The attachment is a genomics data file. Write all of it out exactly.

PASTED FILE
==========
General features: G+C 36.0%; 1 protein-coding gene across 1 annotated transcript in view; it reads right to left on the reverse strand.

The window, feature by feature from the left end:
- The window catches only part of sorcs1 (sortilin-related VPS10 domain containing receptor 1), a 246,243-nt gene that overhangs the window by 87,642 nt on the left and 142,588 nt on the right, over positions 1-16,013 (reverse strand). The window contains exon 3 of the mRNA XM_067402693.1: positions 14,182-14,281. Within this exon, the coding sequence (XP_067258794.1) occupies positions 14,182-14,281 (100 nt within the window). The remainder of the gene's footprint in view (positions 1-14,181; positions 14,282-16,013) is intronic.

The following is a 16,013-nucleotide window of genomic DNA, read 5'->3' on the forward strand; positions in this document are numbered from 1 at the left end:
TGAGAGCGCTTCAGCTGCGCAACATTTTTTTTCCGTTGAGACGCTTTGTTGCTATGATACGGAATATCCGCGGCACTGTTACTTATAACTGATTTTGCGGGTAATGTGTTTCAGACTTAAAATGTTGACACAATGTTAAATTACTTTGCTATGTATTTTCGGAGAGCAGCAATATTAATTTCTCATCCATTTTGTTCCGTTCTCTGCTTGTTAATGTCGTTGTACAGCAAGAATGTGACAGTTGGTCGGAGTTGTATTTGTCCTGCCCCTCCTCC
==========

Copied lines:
General features: G+C 36.0%; 1 protein-coding gene across 1 annotated transcript in view; it reads right to left on the reverse strand.

The window, feature by feature from the left end:
- The window catches only part of sorcs1 (sortilin-related VPS10 domain containing receptor 1), a 246,243-nt gene that overhangs the window by 87,642 nt on the left and 142,588 nt on the right, over positions 1-16,013 (reverse strand). The window contains exon 3 of the mRNA XM_067402693.1: positions 14,182-14,281. Within this exon, the coding sequence (XP_067258794.1) occupies positions 14,182-14,281 (100 nt within the window). The remainder of the gene's footprint in view (positions 1-14,181; positions 14,282-16,013) is intronic.

The following is a 16,013-nucleotide window of genomic DNA, read 5'->3' on the forward strand; positions in this document are numbered from 1 at the left end:
TGAGAGCGCTTCAGCTGCGCAACATTTTTTTTCCGTTGAGACGCTTTGTTGCTATGATACGGAATATCCGCGGCACTGTTACTTATAACTGATTTTGCGGGTAATGTGTTTCAGACTTAAAATGTTGACACAATGTTAAATTACTTTGCTATGTATTTTCGGAGAGCAGCAATATTAATTTCTCATCCATTTTGTTCCGTTCTCTGCTTGTTAATGTCGTTGTACAGCAAGAATGTGACAGTTGGTCGGAGTTGTATTTGTCCTGCCCCTCCTCC